I made it through 15 minutes of TLC’s Extreme Couponing last night before I had to turn it off.
The paralegal, Jaime Kirlew, they first featured had an enormous stock pile. In fact, she has a shower that is no longer functional because she had it filled from floor to ceiling with paper towels and toilet paper.
What really bothered me was seeing her take 62 bottles of mustard off the shelf (she wanted 77, but there weren’t that many on the shelf) and buy them. Why? Because with a .50 coupon that can be doubled, she was only paying .37 cents per bottle. (That still comes out to $22.94 out of pocket for mustard. Seriously?)
Two thoughts came to my mind–what can a typical family do with 62 bottles of mustard? Yes, mustard has a long shelf life, but 62 bottles? Plus, what about the other shoppers who may come to the store to buy mustard on sale and find the shelf cleared because of this woman?
When I watched the premier episode of Extreme Couponing last December, I knew they were featuring people who are extreme in their couponing, but I was hoping now that they are running a 12 part series that they would show more typical examples of great couponers. Instead, they seem to be going further with the “extreme” part of the show.
Using Extreme Couponing to Benefit Others
I’ll be the first to tell you that taking $1,800 worth of groceries down to $103 as the paralegal did is certainly a talent. Yay, to her. But just because she CAN buy things so cheaply, does that mean she SHOULD?
In the Chicagoland area, one of our extreme couponers is Jill Cataldo. She teaches others to do what she does, but she frequently donates her excess purchases to her local food bank. That is a wonderful gift; she takes her couponing skills and buys enough not only for her family, but for local food pantries so others can also benefit from her skill.
If the extreme couponers on TLC donate their goods, TLC is opting to edit that part of the story out. However, I do wonder how much they donate on a regular basis when couponer after couponer shows their house bursting at the seams with all of their loot.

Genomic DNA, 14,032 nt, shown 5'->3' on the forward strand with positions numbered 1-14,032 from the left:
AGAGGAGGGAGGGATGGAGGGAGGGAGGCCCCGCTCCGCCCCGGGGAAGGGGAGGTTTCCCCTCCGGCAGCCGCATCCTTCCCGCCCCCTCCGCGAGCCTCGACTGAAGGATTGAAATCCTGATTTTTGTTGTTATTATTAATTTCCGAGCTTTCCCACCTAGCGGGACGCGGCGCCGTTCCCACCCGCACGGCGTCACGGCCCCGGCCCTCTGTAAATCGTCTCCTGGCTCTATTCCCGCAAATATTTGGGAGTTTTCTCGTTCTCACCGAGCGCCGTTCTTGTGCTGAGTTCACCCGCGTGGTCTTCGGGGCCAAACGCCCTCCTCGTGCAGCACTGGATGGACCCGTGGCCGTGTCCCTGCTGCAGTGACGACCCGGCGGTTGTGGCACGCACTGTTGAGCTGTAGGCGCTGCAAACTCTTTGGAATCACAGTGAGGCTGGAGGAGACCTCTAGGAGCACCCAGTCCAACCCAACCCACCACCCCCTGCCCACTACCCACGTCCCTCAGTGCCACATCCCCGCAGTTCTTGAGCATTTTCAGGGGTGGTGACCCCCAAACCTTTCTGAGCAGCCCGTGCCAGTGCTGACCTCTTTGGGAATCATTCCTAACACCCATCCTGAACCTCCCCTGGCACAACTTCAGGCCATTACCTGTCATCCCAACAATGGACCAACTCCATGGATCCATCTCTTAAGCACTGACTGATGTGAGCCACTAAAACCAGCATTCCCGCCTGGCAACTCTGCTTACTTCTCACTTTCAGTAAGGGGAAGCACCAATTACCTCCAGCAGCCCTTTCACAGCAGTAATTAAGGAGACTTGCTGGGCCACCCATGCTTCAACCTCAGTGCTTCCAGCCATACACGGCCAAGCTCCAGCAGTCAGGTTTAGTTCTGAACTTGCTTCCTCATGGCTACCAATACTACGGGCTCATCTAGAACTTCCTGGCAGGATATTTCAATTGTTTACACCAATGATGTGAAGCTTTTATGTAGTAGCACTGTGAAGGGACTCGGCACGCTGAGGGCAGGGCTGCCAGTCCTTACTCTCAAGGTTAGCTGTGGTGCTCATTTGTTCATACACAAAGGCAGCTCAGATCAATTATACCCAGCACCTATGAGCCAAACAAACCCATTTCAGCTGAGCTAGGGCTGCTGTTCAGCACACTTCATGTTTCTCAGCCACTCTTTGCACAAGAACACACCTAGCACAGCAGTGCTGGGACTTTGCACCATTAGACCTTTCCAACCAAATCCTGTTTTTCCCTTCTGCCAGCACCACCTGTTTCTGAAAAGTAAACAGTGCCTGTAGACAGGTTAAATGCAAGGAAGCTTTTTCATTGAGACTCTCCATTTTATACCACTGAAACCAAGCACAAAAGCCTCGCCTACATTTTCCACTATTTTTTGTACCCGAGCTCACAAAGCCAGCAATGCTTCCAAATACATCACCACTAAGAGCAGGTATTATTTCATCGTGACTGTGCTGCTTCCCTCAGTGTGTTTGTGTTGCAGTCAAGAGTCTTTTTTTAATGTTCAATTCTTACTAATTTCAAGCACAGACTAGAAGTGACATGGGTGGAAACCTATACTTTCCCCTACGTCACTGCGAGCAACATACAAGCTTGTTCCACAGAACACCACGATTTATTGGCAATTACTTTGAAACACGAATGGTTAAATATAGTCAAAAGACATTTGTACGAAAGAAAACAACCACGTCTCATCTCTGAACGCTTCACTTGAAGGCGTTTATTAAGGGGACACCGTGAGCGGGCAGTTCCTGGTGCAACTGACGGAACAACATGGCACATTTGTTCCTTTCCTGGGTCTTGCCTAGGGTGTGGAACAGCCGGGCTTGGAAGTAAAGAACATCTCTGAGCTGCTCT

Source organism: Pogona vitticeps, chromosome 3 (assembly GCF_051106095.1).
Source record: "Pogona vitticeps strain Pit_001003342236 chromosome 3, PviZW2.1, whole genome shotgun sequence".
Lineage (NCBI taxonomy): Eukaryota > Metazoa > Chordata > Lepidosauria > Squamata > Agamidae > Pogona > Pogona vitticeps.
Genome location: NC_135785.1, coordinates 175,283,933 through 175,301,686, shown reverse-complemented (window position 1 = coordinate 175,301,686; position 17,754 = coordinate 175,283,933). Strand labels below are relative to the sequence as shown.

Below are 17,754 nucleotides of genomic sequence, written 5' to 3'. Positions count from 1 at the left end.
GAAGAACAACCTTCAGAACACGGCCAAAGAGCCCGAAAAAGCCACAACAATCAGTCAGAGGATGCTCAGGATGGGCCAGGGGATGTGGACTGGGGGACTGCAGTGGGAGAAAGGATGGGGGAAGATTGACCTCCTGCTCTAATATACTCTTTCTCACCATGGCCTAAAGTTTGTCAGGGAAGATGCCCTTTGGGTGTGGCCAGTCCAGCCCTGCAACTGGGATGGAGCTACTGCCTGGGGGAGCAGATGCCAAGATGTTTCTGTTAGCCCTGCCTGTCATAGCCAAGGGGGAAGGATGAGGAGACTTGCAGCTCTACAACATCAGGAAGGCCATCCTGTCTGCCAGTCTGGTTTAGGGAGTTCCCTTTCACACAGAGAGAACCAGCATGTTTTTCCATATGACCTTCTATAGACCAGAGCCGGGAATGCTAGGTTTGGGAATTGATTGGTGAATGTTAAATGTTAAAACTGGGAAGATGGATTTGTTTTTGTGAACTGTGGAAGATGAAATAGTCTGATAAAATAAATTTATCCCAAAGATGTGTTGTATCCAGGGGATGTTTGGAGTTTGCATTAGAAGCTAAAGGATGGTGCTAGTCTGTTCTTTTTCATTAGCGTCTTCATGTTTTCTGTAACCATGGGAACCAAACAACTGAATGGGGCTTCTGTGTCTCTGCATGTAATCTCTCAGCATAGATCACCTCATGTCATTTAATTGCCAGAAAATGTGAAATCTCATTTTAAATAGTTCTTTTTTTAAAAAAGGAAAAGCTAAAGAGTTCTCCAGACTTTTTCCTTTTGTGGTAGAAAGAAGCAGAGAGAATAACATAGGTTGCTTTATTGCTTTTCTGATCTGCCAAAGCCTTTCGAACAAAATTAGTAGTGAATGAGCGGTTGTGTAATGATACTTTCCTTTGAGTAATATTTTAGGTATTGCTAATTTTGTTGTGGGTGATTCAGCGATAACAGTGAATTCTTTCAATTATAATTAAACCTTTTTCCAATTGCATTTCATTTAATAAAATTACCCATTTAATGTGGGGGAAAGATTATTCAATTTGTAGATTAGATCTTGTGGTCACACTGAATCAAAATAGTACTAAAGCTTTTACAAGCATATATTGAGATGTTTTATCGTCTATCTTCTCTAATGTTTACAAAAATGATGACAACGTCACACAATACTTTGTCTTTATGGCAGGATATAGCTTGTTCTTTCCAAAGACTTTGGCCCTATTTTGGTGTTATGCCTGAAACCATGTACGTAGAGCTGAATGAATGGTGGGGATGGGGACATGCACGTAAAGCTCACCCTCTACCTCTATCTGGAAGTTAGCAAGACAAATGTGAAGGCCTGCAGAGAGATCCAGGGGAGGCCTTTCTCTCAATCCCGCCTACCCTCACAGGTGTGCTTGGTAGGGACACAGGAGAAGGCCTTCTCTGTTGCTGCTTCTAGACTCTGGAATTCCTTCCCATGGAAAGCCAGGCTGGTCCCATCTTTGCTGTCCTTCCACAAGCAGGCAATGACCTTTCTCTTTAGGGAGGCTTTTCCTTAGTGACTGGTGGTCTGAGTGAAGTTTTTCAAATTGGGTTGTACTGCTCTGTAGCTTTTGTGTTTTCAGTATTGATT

If you buy that much and don’t share the bounty, it will go to waste. There is just no way a typical American family can go through that many products before the expiration date. Even if these couponers get the products for free, it is still wasteful if they won’t be able to use them before their expiration date.
Lives Out of Balance
While I wish I could view TLC’s Extreme Couponing to learn more couponing skills myself, that appears not to be the focus of the show. Rather than helping other Americans who are struggling and would love to learn how to lower their grocery bills further with coupons, this show seems to be focusing on creating a freak show like atmosphere.
Several of these featured couponers state that their lives are out of balance and that their relationships are suffering because of their dedication to extreme couponing. While they may have started couponing to save their families money, they now appear to have crossed over to hoarding groceries. If they buy 62 bottles of mustard even though they will only use a few during the course of a year, it is wasteful. They are wasting the groceries, their money buying all of the coupons (though some do get them for free) and paying for shelving to hold all of their goods, their household space, and, ultimately, their time. The whole point of stockpiling is to buy enough to get your family through until the next sale, not to buy enough to create your own mini-mart at home.